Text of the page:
• Waldrop started his career in 2004 with a seven game stint with the GCL Twins. He went 3-2 with a 1.42 ERA. He walked just four and struck out 30 in 38 innings. He then made four starts at Elizabethton where he went 2-0 with a 3.24 ERA. In 25 innings, he walked three and struck out 25. Just to recap… in 63 innings that year, he walked just seven hitters while striking out 55.
  •  In 2005, he was 19 and spent the entire season at Low-A Beloit of the Midwest League. On the season, he was 6-11 with a 4.98 ERA. He made 27 starts and threw 151.2 innings. He walked just 23 and struck out 108.
  • In 2006, he went a combined 9-5 between Beloit and Ft. Myers. In 155.1 innings, he walked just 34 and struck out just 87.
  • In 2007, he split time between Ft. Myers and New Britain, he was 7-5 with a 3.40 ERA at Ft. Myers, but went just 3-6 with a 5.34 ERA at New Britain.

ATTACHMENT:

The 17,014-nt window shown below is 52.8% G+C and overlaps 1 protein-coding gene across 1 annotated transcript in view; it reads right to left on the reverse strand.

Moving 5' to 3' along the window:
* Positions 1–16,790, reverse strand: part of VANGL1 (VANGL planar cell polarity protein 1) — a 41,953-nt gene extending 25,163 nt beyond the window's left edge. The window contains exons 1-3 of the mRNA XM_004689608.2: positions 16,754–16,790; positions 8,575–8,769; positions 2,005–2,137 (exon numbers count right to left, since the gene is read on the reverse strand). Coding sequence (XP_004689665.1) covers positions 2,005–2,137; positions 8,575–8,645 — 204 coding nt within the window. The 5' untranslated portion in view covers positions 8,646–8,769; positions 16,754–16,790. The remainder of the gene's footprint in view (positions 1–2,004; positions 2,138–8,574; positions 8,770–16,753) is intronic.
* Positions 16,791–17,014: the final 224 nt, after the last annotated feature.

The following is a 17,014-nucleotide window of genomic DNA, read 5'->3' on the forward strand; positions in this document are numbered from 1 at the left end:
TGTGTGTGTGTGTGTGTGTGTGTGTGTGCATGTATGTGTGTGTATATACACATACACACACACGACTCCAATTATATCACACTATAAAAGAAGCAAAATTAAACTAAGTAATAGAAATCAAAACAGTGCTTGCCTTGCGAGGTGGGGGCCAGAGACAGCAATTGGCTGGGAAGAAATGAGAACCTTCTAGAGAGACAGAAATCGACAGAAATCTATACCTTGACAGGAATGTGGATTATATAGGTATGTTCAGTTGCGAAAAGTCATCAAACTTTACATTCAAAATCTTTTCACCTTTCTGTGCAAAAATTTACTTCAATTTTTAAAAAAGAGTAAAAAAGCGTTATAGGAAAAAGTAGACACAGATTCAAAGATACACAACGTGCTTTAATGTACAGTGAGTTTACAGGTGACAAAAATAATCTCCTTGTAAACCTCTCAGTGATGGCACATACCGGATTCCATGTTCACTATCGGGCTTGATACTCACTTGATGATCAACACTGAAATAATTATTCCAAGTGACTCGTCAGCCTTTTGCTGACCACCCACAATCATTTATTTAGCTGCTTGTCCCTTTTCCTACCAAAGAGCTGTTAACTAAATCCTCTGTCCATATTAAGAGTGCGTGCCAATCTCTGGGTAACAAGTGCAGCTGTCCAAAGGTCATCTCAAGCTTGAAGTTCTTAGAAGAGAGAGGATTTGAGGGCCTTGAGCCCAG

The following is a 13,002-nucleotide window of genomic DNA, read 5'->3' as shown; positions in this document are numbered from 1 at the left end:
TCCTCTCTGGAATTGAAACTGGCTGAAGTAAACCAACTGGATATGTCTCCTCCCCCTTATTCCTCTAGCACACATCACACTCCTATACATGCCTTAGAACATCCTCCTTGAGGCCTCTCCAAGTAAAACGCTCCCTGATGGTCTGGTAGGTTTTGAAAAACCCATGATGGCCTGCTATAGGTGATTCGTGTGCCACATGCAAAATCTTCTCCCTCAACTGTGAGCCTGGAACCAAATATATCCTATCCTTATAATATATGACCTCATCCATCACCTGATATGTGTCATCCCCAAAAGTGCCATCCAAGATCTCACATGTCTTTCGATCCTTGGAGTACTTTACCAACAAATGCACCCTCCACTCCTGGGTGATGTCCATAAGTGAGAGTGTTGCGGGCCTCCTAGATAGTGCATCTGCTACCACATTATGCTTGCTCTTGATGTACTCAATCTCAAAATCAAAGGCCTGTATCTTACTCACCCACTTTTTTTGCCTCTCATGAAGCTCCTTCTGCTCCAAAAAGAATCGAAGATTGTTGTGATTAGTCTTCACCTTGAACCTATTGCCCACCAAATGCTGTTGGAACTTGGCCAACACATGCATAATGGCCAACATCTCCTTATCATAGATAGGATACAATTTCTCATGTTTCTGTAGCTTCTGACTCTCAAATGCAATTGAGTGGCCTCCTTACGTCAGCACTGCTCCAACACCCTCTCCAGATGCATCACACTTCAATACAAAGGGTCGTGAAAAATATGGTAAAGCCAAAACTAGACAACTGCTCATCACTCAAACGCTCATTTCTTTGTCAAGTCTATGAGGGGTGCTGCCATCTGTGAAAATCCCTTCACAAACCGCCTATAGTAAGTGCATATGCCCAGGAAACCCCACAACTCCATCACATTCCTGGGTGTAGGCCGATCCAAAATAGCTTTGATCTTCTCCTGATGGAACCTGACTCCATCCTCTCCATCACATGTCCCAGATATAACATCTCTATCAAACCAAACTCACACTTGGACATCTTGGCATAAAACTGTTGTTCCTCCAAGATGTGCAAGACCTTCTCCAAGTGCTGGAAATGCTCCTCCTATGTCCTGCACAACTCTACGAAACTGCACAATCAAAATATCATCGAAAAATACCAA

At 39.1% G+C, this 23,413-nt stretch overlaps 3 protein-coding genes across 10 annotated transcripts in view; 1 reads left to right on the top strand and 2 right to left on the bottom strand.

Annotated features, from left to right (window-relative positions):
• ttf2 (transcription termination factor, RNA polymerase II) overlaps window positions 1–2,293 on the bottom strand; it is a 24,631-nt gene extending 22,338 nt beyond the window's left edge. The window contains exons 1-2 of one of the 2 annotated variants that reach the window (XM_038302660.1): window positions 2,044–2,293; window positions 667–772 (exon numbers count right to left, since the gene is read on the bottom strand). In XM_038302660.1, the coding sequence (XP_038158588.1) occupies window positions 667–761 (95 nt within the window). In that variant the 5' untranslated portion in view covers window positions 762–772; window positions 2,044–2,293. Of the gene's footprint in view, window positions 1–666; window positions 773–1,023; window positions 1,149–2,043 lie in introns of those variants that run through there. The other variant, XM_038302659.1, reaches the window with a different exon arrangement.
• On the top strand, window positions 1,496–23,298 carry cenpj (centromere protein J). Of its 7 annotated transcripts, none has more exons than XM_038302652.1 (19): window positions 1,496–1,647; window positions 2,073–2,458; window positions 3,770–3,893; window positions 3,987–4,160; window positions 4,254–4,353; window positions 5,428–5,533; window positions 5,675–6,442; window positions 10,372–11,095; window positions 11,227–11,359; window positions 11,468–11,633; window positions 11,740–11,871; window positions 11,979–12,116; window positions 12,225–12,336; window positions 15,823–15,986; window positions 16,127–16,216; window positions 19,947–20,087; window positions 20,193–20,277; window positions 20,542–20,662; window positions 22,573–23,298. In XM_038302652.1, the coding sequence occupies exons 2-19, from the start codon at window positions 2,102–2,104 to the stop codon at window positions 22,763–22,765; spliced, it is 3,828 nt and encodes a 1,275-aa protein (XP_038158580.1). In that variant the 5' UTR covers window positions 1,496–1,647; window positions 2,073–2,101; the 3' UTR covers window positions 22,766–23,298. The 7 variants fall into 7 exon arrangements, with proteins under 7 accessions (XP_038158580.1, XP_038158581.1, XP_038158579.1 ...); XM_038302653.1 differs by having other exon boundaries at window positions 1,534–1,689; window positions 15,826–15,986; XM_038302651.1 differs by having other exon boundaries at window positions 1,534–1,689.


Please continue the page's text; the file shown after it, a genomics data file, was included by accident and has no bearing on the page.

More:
• Then in spring of 2008, Waldrop had shoulder surgery. He had been unable to achieve a full range of motion and despite a successful surgery, he missed the entire season.
  • He came back in 2009, and began the season in the Ft. Myers bullpen. It was a wise decision at the time because he could stay out of the cold of New Britain’s April, and to gradually build up his arm after missing a season. It appears it was a great decision for his career. After a 3.09 ERA through 35 innings with the Miracle, he moved up to New Britain where he was terrific. In 55.2 innings, he posted a 1.46 ERA.
  • It was enough to earn him a big league spring training invitation, and Waldrop pitched great all spring. He was sent down to Rochester following the Twins exhibition games at Target Field in late March. He was about to go back to New Britain until Alex Burnett was summoned to the big leagues to open the season with the Twins. Waldrop had a tremendous season pitching out of the Red Wings bullpen. Through June, Waldrop’s ERA and WHIP were both hovering around 1.00. He threw a lot of innings, and wasn’t quite as successful in the second half, but still was pitching well. Overall, he went 5-3 with a 2.57 ERA in 87.2 innings over 59 games. He walked 20 and struck out 60.